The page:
People like to joke about freelancers working from bed in pajamas, but to truly crush it as a freelancer, you’ve got to find a spot where you feel comfortable and productive. In New York City, where space is at such a premium, it can be tough to find a comfortable workstation around your apartment. Here are a few ways to upgrade your work station:
Create A Cozy Home Office
If you really just loving working from under the covers, invest in an ergonomic laptop stand, like Rain Design’s iLap. It’ll protect you from carpal tunnel and keep your hot MacBook away from your sensitive legs.
But working from home doesn’t have to mean working from bed; lots of freelancers find that they have a hard time working in the bedroom — naps are way too tempting. That’s why Forbes recommends setting up a designated work area that is far from your bed and the refrigerator.
If you’re having a hard time finding space in your tiny apartment for a home-office, don’t give up hope! Consider investing in a writing desk, or something similarly compact. If you don’t even have enough floor space for a small desk, a folding option might be the way to go. At $30, IKEA’s wall-mounted, drop-leaf Norbo table is as aesthetically pleasing as it is affordable.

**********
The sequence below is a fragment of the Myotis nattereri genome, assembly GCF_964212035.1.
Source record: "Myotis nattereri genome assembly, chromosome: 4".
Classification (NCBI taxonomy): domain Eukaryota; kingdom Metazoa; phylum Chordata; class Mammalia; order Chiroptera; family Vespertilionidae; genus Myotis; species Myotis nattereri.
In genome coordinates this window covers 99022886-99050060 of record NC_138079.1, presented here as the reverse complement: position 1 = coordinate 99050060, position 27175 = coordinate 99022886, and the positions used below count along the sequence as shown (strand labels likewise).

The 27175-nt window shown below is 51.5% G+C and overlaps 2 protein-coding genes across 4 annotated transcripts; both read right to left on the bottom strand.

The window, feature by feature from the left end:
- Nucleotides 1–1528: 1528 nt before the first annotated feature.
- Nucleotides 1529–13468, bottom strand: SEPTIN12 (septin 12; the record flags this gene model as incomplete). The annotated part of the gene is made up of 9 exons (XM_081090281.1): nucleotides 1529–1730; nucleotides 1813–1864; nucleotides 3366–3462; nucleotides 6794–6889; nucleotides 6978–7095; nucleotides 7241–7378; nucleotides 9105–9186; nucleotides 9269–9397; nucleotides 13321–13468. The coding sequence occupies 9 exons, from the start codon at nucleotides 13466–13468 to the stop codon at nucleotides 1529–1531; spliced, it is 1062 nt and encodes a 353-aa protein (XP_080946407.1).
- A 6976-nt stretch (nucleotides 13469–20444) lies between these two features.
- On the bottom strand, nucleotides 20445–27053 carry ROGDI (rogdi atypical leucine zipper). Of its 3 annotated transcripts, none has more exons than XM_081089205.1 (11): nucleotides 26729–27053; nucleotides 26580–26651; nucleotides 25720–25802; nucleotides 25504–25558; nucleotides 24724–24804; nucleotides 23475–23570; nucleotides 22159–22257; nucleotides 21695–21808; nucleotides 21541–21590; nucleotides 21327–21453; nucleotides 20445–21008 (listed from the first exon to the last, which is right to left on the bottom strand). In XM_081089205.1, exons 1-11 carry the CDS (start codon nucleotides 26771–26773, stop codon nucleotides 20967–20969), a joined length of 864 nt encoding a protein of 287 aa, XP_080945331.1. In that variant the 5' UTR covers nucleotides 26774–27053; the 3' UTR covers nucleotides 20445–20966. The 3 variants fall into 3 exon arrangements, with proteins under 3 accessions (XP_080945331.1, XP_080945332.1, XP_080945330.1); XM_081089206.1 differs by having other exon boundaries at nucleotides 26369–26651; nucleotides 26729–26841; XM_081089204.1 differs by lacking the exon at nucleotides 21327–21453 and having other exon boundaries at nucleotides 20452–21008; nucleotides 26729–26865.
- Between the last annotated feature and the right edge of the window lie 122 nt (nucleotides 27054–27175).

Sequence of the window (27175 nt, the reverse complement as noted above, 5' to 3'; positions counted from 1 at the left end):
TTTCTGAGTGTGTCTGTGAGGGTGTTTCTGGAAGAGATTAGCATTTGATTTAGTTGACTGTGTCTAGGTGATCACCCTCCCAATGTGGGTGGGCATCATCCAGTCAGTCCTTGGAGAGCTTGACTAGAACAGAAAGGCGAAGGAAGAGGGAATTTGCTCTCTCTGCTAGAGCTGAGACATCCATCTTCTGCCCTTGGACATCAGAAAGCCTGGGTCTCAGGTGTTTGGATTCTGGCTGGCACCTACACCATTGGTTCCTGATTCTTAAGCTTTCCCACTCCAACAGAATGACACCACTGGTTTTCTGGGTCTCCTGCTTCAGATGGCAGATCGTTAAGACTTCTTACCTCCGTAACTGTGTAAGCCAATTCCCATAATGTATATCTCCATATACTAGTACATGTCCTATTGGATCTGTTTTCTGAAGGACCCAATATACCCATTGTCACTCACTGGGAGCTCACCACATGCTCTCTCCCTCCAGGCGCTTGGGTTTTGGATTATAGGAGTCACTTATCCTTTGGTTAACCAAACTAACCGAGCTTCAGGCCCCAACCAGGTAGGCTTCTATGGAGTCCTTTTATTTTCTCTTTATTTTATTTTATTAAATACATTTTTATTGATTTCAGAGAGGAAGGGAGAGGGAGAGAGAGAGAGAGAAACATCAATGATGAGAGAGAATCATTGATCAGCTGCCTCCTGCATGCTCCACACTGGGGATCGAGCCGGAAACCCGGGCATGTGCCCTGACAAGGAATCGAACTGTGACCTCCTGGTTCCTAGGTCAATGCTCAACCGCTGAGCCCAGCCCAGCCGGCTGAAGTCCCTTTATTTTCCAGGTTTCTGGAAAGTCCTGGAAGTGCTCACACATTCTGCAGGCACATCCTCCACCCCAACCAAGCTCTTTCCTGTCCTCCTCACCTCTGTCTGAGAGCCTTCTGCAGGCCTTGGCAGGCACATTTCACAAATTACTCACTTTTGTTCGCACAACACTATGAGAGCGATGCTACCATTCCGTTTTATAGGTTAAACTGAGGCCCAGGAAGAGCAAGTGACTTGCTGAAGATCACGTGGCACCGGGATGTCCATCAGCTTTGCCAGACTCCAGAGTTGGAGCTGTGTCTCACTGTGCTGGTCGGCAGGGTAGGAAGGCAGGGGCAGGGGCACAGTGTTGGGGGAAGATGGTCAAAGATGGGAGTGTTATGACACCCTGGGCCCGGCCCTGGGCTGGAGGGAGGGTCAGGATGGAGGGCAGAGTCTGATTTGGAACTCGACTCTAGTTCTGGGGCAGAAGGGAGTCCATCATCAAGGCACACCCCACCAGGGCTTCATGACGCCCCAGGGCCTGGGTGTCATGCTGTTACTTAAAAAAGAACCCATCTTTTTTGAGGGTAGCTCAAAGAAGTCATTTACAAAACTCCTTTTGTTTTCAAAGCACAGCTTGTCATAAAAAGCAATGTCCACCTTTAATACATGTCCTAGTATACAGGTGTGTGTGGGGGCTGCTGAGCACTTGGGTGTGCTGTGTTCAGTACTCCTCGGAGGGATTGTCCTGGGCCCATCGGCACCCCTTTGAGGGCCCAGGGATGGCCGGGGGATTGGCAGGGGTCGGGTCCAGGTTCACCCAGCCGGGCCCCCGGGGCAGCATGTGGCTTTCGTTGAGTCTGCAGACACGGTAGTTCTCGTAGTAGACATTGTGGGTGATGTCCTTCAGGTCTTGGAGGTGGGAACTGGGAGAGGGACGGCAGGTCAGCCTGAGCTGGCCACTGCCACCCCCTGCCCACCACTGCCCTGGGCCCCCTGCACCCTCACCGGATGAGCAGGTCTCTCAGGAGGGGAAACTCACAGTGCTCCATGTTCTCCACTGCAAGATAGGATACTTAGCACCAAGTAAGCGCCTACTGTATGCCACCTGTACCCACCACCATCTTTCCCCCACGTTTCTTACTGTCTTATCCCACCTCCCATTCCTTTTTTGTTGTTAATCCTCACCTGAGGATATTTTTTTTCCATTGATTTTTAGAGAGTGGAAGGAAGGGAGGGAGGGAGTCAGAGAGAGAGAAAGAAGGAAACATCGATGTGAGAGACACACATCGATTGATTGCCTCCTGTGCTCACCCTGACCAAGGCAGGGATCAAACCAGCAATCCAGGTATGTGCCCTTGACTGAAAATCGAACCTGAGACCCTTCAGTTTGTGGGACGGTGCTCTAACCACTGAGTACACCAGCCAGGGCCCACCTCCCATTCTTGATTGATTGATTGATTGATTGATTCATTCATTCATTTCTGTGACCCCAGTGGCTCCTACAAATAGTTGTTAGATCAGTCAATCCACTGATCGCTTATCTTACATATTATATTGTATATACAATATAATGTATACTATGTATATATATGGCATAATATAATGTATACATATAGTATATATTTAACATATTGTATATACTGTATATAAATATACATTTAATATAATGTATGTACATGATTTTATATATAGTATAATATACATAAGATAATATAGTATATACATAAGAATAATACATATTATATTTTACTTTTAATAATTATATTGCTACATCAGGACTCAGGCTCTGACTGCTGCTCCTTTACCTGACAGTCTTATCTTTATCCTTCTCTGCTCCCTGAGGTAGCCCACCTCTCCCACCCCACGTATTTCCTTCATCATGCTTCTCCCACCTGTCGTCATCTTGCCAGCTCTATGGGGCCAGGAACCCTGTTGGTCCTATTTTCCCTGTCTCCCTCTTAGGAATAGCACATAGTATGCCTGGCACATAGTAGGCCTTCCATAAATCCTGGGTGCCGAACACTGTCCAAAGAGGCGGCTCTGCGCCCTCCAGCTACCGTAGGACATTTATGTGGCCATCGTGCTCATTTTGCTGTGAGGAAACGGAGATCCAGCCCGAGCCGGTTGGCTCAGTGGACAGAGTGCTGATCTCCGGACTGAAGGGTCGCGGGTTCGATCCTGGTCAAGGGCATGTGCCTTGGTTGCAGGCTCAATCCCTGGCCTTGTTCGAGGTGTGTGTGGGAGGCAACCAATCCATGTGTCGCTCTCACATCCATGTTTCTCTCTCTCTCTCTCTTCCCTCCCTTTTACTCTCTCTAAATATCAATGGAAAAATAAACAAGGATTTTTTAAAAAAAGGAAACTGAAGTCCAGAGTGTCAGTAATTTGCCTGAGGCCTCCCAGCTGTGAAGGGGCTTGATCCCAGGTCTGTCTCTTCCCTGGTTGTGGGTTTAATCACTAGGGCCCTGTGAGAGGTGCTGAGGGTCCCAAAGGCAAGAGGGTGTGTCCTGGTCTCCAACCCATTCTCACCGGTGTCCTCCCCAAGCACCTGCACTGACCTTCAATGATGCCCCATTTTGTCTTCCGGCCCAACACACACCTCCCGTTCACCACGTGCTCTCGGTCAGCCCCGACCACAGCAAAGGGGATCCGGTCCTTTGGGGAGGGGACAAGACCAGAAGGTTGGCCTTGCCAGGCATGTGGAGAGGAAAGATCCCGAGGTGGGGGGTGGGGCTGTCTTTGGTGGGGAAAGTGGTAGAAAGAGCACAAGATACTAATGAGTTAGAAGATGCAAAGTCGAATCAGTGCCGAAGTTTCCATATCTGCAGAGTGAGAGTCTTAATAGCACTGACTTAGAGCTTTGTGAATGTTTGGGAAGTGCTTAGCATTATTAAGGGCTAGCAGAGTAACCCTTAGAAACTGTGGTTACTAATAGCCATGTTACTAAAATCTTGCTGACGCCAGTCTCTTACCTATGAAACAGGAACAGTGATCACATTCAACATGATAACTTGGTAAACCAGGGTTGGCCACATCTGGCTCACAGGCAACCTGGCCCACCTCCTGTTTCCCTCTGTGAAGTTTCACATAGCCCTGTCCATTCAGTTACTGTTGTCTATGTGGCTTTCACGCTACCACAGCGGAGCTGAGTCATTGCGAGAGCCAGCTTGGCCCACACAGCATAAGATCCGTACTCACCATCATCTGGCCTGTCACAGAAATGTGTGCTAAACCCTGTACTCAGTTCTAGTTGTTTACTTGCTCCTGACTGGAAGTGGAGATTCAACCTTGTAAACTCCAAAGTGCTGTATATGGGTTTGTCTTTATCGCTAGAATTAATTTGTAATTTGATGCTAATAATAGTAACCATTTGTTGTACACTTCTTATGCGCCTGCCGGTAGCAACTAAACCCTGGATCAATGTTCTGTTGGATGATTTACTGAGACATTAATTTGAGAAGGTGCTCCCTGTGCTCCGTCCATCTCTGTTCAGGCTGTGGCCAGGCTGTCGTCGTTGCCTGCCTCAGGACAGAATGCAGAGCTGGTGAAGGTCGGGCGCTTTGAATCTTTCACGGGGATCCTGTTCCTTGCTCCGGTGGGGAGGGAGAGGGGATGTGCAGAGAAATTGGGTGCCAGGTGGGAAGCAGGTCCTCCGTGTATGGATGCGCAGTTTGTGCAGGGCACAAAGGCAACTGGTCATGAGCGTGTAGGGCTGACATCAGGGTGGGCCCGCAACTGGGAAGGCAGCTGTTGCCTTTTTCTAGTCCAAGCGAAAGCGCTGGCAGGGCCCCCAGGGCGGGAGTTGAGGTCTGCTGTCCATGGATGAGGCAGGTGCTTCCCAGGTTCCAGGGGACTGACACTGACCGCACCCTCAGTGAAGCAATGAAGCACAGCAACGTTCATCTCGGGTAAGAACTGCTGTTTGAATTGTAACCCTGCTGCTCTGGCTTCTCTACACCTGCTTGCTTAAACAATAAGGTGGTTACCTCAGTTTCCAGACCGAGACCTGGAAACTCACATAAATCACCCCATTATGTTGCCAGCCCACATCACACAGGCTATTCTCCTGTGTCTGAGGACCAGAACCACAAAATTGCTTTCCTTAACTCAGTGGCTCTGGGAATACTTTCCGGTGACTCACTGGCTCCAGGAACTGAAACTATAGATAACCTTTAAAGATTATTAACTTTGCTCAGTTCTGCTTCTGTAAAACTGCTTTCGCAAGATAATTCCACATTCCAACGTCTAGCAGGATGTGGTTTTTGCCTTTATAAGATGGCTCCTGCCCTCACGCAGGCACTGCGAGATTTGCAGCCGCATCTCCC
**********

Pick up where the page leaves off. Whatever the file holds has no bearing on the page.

If you’re really cramped, try using MakeSpace to declutter and move some of your stuff into storage so that your home-office will be comfortable and spacious.
Get Out In The World
Maybe you’re the kind of person who gets lonely working at home and thrives on the energy of being surrounded by other people hard at work. Cafes are nice, but for more serious projects, a coworking space is probably going to be your best bet.
There are tons of these fun productivity centers all over New York, like AlleyNYC, WeWork. or The Yard. These entrepreneurial hubs are full of go-getters who will keep you inspired and might even be able to help you out with any problems you run into.
If you just need an office for a day or two, Breather offers on-demand office and conference room rentals.
Be a Technomad
If you’ve got the kind of job where you rarely meet with clients and can more or less set your own hours, consider taking a page out of Tyler Tringas’ book and leaving the United States behind. You can probably do what you do now for a lot less money in a developing country, and you might even be able to work from the beach!
If you’re looking for even more freelancing tips, be sure to check out the Freelancers Union’s blog.